High on my hills of dream, dear hills that know me/And then how fair will seem the lands below me
    How pure at vesper time, the far bells chiming/God, give me strength to climb, and hills for climbing. "Hills" - Arthur Guiterman

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    Senior Member griffin's Avatar
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    Quote Originally Posted by DayTrip View Post
    I couldn't read the article beyond the first paragraph without opting for a $1/month trial but I like the idea behind this even if they haven't thought through an enforcement mechanism yet. ...
    Palau so far seems to be one of the few with actual fines attached to violating the pledge - but another official quoted in the article pointed out that much of what's in the pledges (about littering, where you can drive/park/camp/etc.) is already covered by existing laws, so they do have an existing mechanism for enforcement. I think the idea is that it's better to prevent these things from happening in the first place.
    Never try to teach a pig to sing. It wastes your time and annoys the pig.

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    Senior Member Stan's Avatar
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    While I agree that our stewardship of all that is around us, including our own species, is our highest calling, I do not think that signing a pledge has much to do with that. I, too, would not likely sign such a pledge and I expect many that do would sign it blindly, sort of like the agreements we sign on-line which, if we really knew what they said, probably wouldn't sign as many. There are littering laws, environmental laws etc., not to mention good manners, aka ethics in some circumstances. I think those that are so quick to judge others, strangers no less, should be a bit more introspective.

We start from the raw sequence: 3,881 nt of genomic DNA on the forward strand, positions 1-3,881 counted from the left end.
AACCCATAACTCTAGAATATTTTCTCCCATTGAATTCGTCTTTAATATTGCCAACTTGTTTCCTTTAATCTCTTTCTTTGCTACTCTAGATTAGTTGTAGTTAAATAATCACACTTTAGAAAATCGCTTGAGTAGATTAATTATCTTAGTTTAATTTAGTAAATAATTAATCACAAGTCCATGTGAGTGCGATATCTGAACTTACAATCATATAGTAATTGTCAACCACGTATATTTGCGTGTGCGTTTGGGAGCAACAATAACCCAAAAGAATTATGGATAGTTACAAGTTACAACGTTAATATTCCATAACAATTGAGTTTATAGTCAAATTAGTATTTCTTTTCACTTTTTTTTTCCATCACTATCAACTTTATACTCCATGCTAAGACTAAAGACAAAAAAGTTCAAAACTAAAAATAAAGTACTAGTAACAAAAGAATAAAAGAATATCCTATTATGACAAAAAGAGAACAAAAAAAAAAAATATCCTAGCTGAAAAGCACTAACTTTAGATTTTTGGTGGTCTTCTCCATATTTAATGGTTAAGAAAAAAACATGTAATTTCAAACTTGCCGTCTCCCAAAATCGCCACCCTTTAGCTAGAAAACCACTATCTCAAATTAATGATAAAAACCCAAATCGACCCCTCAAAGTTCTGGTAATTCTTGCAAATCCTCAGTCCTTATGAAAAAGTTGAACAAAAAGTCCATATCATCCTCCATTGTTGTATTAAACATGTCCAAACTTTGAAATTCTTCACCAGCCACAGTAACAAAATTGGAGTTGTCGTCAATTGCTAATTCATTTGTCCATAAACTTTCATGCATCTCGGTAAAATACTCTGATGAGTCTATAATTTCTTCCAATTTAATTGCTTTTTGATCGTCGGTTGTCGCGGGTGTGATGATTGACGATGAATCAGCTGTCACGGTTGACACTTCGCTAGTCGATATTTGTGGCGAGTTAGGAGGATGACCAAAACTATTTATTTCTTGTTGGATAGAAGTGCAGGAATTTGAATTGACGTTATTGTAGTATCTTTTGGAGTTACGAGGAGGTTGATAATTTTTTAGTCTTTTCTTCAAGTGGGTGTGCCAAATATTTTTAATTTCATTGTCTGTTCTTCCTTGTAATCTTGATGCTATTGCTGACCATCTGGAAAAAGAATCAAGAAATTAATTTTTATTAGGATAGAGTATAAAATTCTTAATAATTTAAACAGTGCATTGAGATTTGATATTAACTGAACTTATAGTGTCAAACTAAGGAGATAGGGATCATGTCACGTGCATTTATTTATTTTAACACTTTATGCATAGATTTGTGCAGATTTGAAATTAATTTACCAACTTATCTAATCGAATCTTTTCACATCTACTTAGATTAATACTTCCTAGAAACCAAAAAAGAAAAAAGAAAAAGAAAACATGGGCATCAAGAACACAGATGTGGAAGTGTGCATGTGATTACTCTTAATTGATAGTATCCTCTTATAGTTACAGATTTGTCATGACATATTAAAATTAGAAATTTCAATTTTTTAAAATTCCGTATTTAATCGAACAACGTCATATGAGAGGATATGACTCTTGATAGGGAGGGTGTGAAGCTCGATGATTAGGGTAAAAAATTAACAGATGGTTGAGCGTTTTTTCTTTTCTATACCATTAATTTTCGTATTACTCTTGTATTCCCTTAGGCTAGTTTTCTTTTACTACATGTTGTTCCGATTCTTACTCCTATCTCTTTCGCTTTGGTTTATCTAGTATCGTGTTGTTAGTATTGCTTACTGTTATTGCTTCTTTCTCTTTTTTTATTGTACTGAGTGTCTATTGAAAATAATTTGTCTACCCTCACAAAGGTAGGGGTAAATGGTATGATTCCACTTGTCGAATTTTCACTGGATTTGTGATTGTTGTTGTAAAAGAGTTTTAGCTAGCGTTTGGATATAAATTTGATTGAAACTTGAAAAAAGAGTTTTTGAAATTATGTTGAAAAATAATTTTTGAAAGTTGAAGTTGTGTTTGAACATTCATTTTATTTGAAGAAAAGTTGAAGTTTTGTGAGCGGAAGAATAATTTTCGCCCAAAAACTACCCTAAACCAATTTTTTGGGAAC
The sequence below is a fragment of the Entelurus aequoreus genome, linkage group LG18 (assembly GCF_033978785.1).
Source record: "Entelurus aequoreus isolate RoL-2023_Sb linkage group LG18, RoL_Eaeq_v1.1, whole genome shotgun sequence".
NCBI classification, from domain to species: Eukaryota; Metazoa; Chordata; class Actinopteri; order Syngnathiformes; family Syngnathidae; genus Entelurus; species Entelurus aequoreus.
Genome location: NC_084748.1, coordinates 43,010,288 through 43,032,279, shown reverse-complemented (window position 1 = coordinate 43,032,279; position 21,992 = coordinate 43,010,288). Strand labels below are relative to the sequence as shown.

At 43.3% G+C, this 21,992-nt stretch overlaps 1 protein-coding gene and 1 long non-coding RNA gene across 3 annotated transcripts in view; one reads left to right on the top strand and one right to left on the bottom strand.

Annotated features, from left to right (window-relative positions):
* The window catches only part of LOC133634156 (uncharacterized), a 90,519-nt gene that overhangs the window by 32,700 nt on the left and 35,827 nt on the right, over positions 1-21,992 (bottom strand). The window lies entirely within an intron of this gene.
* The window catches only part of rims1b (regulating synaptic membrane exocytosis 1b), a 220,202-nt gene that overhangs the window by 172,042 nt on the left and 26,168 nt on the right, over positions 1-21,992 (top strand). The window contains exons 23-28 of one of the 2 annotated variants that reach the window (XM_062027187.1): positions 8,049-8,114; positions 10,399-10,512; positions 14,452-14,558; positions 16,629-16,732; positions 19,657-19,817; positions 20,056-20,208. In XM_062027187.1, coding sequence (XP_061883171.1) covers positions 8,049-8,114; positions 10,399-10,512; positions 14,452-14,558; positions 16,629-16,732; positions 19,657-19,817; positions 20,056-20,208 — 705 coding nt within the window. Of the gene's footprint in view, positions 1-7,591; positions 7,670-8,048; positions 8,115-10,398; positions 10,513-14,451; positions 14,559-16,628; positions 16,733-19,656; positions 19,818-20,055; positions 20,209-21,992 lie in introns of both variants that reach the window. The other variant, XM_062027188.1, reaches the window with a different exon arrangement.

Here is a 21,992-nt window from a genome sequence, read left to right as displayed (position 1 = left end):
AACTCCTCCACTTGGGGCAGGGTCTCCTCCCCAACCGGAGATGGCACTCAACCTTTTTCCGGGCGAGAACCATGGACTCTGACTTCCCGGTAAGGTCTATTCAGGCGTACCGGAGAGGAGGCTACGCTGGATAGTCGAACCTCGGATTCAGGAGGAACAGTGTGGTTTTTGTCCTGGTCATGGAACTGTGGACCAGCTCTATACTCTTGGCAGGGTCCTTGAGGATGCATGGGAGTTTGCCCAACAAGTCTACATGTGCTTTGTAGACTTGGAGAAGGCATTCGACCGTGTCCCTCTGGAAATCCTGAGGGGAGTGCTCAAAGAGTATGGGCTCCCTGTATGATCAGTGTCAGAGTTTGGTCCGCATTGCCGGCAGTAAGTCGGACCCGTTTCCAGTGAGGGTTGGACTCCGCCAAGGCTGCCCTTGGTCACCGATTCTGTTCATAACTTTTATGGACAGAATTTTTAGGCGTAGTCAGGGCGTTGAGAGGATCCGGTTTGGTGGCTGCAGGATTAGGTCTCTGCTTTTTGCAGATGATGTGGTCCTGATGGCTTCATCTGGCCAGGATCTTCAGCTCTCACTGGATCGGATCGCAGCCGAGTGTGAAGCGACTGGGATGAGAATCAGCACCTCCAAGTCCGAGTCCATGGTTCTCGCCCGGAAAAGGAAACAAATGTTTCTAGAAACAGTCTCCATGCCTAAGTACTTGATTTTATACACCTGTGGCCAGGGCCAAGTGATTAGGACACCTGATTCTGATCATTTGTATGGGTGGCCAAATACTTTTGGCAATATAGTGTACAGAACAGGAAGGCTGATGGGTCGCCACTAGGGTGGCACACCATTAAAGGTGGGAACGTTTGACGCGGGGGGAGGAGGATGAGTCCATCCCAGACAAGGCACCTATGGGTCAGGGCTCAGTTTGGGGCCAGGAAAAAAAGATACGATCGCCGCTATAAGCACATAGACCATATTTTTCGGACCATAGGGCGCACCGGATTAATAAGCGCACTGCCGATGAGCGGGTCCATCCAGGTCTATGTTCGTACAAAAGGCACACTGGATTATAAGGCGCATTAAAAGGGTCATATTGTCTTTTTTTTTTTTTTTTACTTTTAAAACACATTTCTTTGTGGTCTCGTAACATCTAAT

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    Senior Member skiguy's Avatar
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    Quote Originally Posted by B the Hiker View Post
    Not a big fan of environmental stewardship? Sorry to hear that! From the number of feet that widen the trail at muddy spots instead of walking straight down the middle, the number of orange and banana peels I see tossed on the ground, along with wrappers, you are not alone, alas.
    Definitely some interesting concepts but enforcement would certainly be an issue. Let alone encompassing all users to sign there real name and present photo ID. Would be quite the pile up at The Falling Waters Trailhead on a Saturday morning.
    "I'm getting up and going to work everyday and I am stoked. That does not suck!"__Shane McConkey

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    Senior Member Scubahhh's Avatar
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    When I ran dive resorts and dive training centers we had similar "contracts" for our divers to sign, and while they were mostly redundant and unenforceable we felt they were very valuable if for nothing other then serving as a reminder at the beginning of each week/trip/class and a part of every dive site briefing. Do AMC and other trip leaders have scripted trailhead briefings about LNT etc.? If they do, it would be nice if they'd include picking up other people's used TP as part of the ethic ;-)
    Add life to your years!

  11. #11
    Senior Member B the Hiker's Avatar
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    I think the idea behind the pledge is that, for many people, they have never encountered back country ethics before. By giving someone a chance to read a few key ones, and then ask them actively to sign, it serves as a teachable moment. I know from Facebook photos that many people don't know not to feed the birds, for example. I'll send them a USFS link about the subject, and usually they respond positively.

    When I was leading trips out of Boston AMC, I would begin every hike with a quick few words about walking up the center of the trail and not widening it, and not dropping so much as a crumb on the ground. It took all of a minute.

    Brian

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    Senior Member hikerbrian's Avatar
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    The road to hell is paved with good intentions.